Syrian Foreign Minister Walid al-Muallem has expressed his country’s willingness to resume indirect peace talks with Israel under Turkish mediation in order to achieve peace and stability.
“Damascus is enthusiastic about a new round of Turkish-mediated indirect peace talks to reach a comprehensive peace agreement,” Muallem told Norwegian Prime Minister Jens Stoltenberg in Oslo on Tuesday.
Under the auspices of Turkey, Israel and Syria launched peace talks in May 2009, seeking to reach a comprehensive peace agreement.
However, negotiations reached a stalemate in September after the resignation of former Israeli Prime Minister Ehud Olmert.
Syria later withdrew from the talks in objection to the Israeli onslaught on Gaza war in December 2008 that left at least 1,400 Palestinians, mostly civilians, dead.
Syria has called for an Israeli withdrawal from the Golan Heights as a precondition for peace between Damascus and Tel Aviv. Israel seized the Golan Heights in the 1967 Six-Day War and annexed the Syrian territory in 1981.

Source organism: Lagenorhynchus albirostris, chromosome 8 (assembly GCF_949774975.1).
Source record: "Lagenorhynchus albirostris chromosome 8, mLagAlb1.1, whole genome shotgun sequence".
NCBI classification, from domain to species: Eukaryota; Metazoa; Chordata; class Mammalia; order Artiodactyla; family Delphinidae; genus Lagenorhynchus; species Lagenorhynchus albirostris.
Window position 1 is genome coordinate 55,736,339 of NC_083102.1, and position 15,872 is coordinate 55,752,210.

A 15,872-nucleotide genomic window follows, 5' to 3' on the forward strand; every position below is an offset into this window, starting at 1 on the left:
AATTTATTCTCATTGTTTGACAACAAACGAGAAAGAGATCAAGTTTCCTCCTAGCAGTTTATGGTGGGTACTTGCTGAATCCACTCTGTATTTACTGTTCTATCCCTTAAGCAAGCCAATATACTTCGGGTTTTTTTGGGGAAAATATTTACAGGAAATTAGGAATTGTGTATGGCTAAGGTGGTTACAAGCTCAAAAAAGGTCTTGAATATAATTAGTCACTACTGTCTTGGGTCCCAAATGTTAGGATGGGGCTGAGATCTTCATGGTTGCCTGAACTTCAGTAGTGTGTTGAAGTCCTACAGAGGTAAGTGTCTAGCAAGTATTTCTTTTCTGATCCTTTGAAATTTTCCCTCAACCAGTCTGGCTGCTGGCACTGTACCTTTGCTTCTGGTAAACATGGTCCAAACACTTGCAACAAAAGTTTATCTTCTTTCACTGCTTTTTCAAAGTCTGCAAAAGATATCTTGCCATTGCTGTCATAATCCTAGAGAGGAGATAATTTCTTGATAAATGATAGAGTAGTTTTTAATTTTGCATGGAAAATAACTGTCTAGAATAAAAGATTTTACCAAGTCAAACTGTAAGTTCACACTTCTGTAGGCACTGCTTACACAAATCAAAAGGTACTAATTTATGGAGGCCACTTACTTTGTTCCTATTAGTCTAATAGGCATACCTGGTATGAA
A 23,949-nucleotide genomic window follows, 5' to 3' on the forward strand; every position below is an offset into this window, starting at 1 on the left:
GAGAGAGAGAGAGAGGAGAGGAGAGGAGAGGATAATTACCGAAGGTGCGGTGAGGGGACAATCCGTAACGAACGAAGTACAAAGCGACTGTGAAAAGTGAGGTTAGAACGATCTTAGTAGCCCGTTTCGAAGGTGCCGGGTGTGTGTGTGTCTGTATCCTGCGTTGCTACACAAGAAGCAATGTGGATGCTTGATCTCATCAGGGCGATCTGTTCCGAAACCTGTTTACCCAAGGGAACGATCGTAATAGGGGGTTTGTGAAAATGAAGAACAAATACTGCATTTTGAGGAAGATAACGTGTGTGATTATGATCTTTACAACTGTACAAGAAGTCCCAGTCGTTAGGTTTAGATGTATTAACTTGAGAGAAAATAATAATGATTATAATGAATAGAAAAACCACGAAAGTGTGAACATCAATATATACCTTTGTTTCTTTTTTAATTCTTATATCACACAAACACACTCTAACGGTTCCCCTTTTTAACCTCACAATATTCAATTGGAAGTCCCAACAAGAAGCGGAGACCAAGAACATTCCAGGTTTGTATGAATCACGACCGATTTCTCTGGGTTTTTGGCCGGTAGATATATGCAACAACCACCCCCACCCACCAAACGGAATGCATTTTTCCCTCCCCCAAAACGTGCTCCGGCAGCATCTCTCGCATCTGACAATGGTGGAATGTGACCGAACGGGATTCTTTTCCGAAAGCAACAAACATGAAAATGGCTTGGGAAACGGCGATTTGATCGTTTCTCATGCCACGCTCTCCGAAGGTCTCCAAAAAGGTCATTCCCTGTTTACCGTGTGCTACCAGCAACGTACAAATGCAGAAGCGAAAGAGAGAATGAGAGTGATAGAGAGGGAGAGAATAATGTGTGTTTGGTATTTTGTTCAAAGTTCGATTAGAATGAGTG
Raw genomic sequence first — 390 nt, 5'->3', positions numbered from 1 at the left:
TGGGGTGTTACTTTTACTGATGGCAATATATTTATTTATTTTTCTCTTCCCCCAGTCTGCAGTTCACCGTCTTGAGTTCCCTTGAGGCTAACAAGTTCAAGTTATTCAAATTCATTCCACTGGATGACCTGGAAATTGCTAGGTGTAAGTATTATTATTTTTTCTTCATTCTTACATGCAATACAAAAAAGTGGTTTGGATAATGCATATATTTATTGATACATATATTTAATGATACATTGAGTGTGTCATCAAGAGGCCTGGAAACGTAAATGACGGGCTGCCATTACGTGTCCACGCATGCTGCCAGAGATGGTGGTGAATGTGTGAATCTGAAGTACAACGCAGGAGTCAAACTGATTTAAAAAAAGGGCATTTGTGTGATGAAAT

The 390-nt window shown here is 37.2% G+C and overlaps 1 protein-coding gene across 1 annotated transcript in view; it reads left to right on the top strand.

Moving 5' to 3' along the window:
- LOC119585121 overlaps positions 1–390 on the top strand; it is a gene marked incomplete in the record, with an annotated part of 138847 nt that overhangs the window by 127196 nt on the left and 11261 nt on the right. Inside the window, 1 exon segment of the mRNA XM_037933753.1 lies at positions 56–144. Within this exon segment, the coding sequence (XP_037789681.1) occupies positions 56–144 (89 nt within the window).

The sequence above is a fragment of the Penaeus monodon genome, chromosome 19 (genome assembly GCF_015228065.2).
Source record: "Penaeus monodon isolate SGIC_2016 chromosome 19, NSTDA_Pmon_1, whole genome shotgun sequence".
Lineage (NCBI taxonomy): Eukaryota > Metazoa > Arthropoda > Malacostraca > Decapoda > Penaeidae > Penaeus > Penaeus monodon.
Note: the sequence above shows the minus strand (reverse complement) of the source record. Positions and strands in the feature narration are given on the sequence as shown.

Raising Damascus’ ire further, Israeli warplanes destroyed Syria’s al-Kibar military site in 2007, accusing the country of harboring a nuclear reactor there — a claim Syria has fiercely rejected.
Meanwhile, Israeli Foreign Minister Avigdor Lieberman has expressed opposition to Turkey’s continued role as a mediator in indirect talks with Syria.
“After all the verbal attacks and insults toward us expressed by the Turks, they cannot be considered mediators between us and the Syrians,” Lieberman said.
Israeli Prime Minister Benjamin Netanyahu has also claimed that Turkey would not be an ‘honest broker’ in any renewed peace talks with Syria, adding that Turkish Prime Minister Recep Tayyip Erdogan was not a ‘fair mediator.’
Tensions flared between Ankara and Tel Aviv in October 2009 after Turkey banned Israel from participation in a NATO air force drill.
Ankara strained relations further when it refused to take a television drama depicting Israeli soldiers killing Palestinian civilians off the air.
Last December, the Turkish ambassador to Tel Aviv, Oguz Celikkol, was given an official reprimand by the Tel Aviv regime in a fury over the Turkish television drama “Valley of the Wolves,” which depicted Israeli diplomats as masterminds of a child abduction ring.